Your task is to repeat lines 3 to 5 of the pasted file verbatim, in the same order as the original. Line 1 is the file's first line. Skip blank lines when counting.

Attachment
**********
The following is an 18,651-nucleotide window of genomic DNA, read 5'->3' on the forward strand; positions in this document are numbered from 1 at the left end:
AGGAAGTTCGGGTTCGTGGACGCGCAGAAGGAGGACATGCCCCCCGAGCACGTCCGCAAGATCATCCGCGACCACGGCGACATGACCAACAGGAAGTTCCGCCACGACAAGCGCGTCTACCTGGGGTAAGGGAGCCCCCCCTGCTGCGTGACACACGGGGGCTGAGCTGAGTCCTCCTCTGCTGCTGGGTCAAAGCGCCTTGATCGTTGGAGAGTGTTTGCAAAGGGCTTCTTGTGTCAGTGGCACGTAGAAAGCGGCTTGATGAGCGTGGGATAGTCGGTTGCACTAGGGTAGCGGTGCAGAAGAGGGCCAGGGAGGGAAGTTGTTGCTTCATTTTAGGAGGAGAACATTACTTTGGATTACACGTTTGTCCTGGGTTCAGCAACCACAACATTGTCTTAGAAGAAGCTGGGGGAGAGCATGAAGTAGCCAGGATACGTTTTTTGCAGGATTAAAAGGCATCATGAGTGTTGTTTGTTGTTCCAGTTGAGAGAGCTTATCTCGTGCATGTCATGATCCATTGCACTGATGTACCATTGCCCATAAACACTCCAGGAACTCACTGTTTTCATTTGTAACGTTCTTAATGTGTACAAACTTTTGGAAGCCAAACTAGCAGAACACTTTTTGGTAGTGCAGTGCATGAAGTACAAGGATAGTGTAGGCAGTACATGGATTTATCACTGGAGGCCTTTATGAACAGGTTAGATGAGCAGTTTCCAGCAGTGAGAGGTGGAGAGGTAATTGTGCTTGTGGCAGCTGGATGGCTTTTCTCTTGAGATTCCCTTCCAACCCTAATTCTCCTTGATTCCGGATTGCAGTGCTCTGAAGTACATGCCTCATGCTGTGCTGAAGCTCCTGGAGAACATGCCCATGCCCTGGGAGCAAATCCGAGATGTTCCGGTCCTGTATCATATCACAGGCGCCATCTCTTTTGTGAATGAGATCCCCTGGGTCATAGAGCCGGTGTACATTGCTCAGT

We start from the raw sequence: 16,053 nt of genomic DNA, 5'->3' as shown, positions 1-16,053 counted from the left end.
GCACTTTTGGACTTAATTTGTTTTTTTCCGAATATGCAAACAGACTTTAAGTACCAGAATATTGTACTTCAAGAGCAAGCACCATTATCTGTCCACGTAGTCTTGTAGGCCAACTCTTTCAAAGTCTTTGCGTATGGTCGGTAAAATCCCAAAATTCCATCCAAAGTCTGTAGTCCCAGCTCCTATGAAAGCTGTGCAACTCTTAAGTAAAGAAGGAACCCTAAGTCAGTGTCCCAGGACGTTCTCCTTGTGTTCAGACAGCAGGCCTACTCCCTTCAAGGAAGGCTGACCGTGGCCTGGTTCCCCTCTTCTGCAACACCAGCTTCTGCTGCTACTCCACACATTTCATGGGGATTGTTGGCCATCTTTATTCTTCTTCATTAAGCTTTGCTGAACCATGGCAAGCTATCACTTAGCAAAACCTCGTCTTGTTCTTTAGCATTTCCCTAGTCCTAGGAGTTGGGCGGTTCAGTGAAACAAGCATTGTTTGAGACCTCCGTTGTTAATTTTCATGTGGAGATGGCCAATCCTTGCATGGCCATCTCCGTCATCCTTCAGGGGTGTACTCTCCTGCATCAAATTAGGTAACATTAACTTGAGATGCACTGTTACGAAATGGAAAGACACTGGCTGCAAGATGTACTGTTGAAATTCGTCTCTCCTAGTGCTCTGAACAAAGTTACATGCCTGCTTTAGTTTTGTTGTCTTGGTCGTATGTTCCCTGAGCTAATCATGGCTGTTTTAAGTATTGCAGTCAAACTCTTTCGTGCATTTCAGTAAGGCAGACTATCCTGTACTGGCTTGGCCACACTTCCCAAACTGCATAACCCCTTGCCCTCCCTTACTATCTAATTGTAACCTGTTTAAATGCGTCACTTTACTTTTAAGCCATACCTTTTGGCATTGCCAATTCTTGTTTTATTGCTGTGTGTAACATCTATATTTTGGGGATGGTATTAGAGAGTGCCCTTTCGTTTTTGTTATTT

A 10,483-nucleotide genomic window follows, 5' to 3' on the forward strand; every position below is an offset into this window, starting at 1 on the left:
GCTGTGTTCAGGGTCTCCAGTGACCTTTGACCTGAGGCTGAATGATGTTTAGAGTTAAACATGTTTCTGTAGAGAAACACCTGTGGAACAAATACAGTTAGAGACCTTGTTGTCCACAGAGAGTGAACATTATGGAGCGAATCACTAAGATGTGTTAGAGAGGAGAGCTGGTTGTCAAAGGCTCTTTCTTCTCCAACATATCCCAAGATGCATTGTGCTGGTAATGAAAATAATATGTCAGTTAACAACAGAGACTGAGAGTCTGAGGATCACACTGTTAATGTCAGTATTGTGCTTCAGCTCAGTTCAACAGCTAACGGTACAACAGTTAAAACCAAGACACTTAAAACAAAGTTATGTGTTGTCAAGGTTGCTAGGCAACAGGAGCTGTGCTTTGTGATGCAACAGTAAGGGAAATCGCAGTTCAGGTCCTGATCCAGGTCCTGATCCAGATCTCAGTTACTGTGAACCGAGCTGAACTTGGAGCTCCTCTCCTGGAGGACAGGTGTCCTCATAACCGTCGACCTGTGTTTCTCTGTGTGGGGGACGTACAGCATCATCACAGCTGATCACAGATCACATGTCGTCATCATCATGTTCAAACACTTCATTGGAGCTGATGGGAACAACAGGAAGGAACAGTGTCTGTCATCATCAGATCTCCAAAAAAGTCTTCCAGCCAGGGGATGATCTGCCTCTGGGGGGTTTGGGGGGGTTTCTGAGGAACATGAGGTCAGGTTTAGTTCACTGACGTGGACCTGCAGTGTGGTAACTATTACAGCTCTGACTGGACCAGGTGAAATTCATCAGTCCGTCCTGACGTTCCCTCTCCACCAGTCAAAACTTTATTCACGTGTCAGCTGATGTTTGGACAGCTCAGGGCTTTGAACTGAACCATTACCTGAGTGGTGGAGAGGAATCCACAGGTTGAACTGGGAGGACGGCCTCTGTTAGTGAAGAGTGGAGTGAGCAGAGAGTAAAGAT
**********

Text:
We start from the raw sequence: 16,053 nt of genomic DNA, 5'->3' as shown, positions 1-16,053 counted from the left end.
GCACTTTTGGACTTAATTTGTTTTTTTCCGAATATGCAAACAGACTTTAAGTACCAGAATATTGTACTTCAAGAGCAAGCACCATTATCTGTCCACGTAGTCTTGTAGGCCAACTCTTTCAAAGTCTTTGCGTATGGTCGGTAAAATCCCAAAATTCCATCCAAAGTCTGTAGTCCCAGCTCCTATGAAAGCTGTGCAACTCTTAAGTAAAGAAGGAACCCTAAGTCAGTGTCCCAGGACGTTCTCCTTGTGTTCAGACAGCAGGCCTACTCCCTTCAAGGAAGGCTGACCGTGGCCTGGTTCCCCTCTTCTGCAACACCAGCTTCTGCTGCTACTCCACACATTTCATGGGGATTGTTGGCCATCTTTATTCTTCTTCATTAAGCTTTGCTGAACCATGGCAAGCTATCACTTAGCAAAACCTCGTCTTGTTCTTTAGCATTTCCCTAGTCCTAGGAGTTGGGCGGTTCAGTGAAACAAGCATTGTTTGAGACCTCCGTTGTTAATTTTCATGTGGAGATGGCCAATCCTTGCATGGCCATCTCCGTCATCCTTCAGGGGTGTACTCTCCTGCATCAAATTAGGTAACATTAACTTGAGATGCACTGTTACGAAATGGAAAGACACTGGCTGCAAGATGTACTGTTGAAATTCGTCTCTCCTAGTGCTCTGAACAAAGTTACATGCCTGCTTTAGTTTTGTTGTCTTGGTCGTATGTTCCCTGAGCTAATCATGGCTGTTTTAAGTATTGCAGTCAAACTCTTTCGTGCATTTCAGTAAGGCAGACTATCCTGTACTGGCTTGGCCACACTTCCCAAACTGCATAACCCCTTGCCCTCCCTTACTATCTAATTGTAACCTGTTTAAATGCGTCACTTTACTTTTAAGCCATACCTTTTGGCATTGCCAATTCTTGTTTTATTGCTGTGTGTAACATCTATATTTTGGGGATGGTATTAGAGAGTGCCCTTTCGTTTTTGTTATTT

A 10,483-nucleotide genomic window follows, 5' to 3' on the forward strand; every position below is an offset into this window, starting at 1 on the left: